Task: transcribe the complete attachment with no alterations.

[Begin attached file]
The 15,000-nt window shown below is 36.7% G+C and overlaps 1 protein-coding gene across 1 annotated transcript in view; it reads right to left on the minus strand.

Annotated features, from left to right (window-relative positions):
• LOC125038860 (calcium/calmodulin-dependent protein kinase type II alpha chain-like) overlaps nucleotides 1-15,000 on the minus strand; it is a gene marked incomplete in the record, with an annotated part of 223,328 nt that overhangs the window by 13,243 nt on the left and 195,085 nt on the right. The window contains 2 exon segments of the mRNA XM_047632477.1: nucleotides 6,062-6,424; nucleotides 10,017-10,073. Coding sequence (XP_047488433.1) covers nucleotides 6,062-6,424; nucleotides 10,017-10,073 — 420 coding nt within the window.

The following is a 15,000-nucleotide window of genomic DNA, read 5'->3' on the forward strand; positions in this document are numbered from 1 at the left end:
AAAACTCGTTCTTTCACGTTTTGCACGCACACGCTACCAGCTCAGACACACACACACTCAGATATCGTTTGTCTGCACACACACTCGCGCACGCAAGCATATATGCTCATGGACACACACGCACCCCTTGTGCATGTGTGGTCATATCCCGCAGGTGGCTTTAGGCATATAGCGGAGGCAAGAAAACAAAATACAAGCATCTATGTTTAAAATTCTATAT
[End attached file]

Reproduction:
The 15,000-nt window shown below is 36.7% G+C and overlaps 1 protein-coding gene across 1 annotated transcript in view; it reads right to left on the minus strand.

Annotated features, from left to right (window-relative positions):
• LOC125038860 (calcium/calmodulin-dependent protein kinase type II alpha chain-like) overlaps nucleotides 1-15,000 on the minus strand; it is a gene marked incomplete in the record, with an annotated part of 223,328 nt that overhangs the window by 13,243 nt on the left and 195,085 nt on the right. The window contains 2 exon segments of the mRNA XM_047632477.1: nucleotides 6,062-6,424; nucleotides 10,017-10,073. Coding sequence (XP_047488433.1) covers nucleotides 6,062-6,424; nucleotides 10,017-10,073 — 420 coding nt within the window.

The following is a 15,000-nucleotide window of genomic DNA, read 5'->3' on the forward strand; positions in this document are numbered from 1 at the left end:
AAAACTCGTTCTTTCACGTTTTGCACGCACACGCTACCAGCTCAGACACACACACACTCAGATATCGTTTGTCTGCACACACACTCGCGCACGCAAGCATATATGCTCATGGACACACACGCACCCCTTGTGCATGTGTGGTCATATCCCGCAGGTGGCTTTAGGCATATAGCGGAGGCAAGAAAACAAAATACAAGCATCTATGTTTAAAATTCTATAT